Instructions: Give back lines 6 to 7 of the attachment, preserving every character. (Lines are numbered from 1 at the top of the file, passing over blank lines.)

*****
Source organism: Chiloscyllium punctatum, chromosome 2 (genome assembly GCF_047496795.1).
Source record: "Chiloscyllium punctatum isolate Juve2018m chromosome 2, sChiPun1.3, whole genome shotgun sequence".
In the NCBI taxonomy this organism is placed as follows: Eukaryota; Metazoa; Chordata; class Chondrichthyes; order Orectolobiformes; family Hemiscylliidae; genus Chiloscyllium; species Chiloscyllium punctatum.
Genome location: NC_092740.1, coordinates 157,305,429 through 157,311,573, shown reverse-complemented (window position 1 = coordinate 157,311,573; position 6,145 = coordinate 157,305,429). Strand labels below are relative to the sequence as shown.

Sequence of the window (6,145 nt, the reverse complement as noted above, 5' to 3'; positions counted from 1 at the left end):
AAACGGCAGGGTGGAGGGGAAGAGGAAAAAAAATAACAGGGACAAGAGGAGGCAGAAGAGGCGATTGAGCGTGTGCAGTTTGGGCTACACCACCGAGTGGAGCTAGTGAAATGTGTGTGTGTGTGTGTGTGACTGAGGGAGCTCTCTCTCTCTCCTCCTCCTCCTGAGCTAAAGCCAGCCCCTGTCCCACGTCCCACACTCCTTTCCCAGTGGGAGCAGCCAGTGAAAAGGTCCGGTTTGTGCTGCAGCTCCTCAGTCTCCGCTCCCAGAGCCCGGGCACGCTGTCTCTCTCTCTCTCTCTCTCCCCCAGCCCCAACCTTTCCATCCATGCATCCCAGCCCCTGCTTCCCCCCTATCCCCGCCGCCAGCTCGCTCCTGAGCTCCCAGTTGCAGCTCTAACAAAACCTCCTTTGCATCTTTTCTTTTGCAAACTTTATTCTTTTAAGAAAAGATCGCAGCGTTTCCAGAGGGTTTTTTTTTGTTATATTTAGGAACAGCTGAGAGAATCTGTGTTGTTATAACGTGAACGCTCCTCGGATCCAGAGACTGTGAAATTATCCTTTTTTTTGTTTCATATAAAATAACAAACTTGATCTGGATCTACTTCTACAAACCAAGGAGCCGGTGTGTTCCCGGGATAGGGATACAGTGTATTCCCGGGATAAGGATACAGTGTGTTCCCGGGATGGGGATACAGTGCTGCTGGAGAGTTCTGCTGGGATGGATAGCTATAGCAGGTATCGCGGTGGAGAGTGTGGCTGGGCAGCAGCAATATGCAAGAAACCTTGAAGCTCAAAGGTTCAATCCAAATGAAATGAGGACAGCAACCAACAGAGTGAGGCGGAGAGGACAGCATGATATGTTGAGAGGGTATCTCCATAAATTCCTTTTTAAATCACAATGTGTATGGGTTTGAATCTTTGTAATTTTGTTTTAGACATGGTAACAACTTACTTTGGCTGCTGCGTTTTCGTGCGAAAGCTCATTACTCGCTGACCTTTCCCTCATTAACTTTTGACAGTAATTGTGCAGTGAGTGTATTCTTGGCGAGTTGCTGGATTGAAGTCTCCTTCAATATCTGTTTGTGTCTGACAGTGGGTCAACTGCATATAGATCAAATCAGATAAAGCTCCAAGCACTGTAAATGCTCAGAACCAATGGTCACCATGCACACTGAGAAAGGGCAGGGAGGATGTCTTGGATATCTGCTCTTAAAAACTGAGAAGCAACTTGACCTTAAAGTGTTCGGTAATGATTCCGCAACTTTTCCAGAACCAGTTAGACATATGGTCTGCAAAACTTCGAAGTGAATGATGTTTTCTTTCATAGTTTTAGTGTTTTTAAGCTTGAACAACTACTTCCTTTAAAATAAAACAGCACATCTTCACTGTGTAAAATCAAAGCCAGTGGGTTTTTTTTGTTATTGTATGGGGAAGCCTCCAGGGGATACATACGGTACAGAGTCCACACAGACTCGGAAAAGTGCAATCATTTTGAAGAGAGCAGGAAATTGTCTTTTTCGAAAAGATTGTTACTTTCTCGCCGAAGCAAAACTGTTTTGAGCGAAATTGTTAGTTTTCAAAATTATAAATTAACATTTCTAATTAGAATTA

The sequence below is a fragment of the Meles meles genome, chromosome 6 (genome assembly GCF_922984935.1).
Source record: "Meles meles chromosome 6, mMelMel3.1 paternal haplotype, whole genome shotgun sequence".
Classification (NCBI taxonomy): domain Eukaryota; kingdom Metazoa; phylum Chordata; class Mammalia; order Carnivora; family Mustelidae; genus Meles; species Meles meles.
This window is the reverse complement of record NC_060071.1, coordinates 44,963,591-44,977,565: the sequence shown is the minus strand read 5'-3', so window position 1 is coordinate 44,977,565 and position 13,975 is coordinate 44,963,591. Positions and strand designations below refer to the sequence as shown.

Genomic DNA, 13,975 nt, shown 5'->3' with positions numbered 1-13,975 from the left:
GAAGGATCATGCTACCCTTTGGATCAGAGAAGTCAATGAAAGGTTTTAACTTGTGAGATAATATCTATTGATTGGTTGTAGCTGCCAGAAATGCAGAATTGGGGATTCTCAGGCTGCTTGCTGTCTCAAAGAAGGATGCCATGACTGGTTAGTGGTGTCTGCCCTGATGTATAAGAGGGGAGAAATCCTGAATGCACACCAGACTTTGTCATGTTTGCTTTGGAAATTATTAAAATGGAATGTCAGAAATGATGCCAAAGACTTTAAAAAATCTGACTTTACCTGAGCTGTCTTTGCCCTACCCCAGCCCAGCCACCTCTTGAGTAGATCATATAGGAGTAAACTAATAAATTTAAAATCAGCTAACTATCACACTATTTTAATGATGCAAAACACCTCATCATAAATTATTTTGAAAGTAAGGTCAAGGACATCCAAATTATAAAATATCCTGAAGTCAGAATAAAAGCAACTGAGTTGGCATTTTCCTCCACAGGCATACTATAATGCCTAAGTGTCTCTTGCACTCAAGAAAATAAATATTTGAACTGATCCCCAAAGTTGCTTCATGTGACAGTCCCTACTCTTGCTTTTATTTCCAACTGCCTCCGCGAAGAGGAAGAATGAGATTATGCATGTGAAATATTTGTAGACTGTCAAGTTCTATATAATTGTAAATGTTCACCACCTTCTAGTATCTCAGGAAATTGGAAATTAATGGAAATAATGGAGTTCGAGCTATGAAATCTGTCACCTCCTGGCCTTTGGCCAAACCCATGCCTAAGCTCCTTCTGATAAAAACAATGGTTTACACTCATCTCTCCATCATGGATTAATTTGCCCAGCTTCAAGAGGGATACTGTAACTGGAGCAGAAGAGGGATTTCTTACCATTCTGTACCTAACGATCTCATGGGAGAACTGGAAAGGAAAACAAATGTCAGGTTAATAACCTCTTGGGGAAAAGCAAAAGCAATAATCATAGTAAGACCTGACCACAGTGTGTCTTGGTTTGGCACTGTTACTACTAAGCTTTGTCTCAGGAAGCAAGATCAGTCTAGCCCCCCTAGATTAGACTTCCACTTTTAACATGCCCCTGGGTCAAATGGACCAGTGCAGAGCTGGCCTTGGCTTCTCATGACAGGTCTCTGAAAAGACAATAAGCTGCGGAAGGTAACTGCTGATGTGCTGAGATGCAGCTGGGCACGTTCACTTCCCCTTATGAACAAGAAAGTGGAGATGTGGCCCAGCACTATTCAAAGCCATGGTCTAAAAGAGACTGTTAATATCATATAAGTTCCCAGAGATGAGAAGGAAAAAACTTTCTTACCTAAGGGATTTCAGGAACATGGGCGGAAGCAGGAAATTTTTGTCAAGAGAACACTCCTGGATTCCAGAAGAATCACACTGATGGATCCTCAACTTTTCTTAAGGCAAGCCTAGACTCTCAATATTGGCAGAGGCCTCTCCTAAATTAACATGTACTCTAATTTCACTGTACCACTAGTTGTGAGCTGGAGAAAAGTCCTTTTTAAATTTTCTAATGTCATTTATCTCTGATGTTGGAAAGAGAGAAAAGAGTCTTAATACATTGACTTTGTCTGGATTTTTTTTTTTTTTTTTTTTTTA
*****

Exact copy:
AAACGGCAGGGTGGAGGGGAAGAGGAAAAAAAATAACAGGGACAAGAGGAGGCAGAAGAGGCGATTGAGCGTGTGCAGTTTGGGCTACACCACCGAGTGGAGCTAGTGAAATGTGTGTGTGTGTGTGTGTGACTGAGGGAGCTCTCTCTCTCTCCTCCTCCTCCTGAGCTAAAGCCAGCCCCTGTCCCACGTCCCACACTCCTTTCCCAGTGGGAGCAGCCAGTGAAAAGGTCCGGTTTGTGCTGCAGCTCCTCAGTCTCCGCTCCCAGAGCCCGGGCACGCTGTCTCTCTCTCTCTCTCTCTCCCCCAGCCCCAACCTTTCCATCCATGCATCCCAGCCCCTGCTTCCCCCCTATCCCCGCCGCCAGCTCGCTCCTGAGCTCCCAGTTGCAGCTCTAACAAAACCTCCTTTGCATCTTTTCTTTTGCAAACTTTATTCTTTTAAGAAAAGATCGCAGCGTTTCCAGAGGGTTTTTTTTTGTTATATTTAGGAACAGCTGAGAGAATCTGTGTTGTTATAACGTGAACGCTCCTCGGATCCAGAGACTGTGAAATTATCCTTTTTTTTGTTTCATATAAAATAACAAACTTGATCTGGATCTACTTCTACAAACCAAGGAGCCGGTGTGTTCCCGGGATAGGGATACAGTGTATTCCCGGGATAAGGATACAGTGTGTTCCCGGGATGGGGATACAGTGCTGCTGGAGAGTTCTGCTGGGATGGATAGCTATAGCAGGTATCGCGGTGGAGAGTGTGGCTGGGCAGCAGCAATATGCAAGAAACCTTGAAGCTCAAAGGTTCAATCCAAATGAAATGAGGACAGCAACCAACAGAGTGAGGCGGAGAGGACAGCATGATATGTTGAGAGGGTATCTCCATAAATTCCTTTTTAAATCACAATGTGTATGGGTTTGAATCTTTGTAATTTTGTTTTAGACATGGTAACAACTTACTTTGGCTGCTGCGTTTTCGTGCGAAAGCTCATTACTCGCTGACCTTTCCCTCATTAACTTTTGACAGTAATTGTGCAGTGAGTGTATTCTTGGCGAGTTGCTGGATTGAAGTCTCCTTCAATATCTGTTTGTGTCTGACAGTGGGTCAACTGCATATAGATCAAATCAGATAAAGCTCCAAGCACTGTAAATGCTCAGAACCAATGGTCACCATGCACACTGAGAAAGGGCAGGGAGGATGTCTTGGATATCTGCTCTTAAAAACTGAGAAGCAACTTGACCTTAAAGTGTTCGGTAATGATTCCGCAACTTTTCCAGAACCAGTTAGACATATGGTCTGCAAAACTTCGAAGTGAATGATGTTTTCTTTCATAGTTTTAGTGTTTTTAAGCTTGAACAACTACTTCCTTTAAAATAAAACAGCACATCTTCACTGTGTAAAATCAAAGCCAGTGGGTTTTTTTTGTTATTGTATGGGGAAGCCTCCAGGGGATACATACGGTACAGAGTCCACACAGACTCGGAAAAGTGCAATCATTTTGAAGAGAGCAGGAAATTGTCTTTTTCGAAAAGATTGTTACTTTCTCGCCGAAGCAAAACTGTTTTGAGCGAAATTGTTAGTTTTCAAAATTATAAATTAACATTTCTAATTAGAATTA

The sequence below is a fragment of the Meles meles genome, chromosome 6 (genome assembly GCF_922984935.1).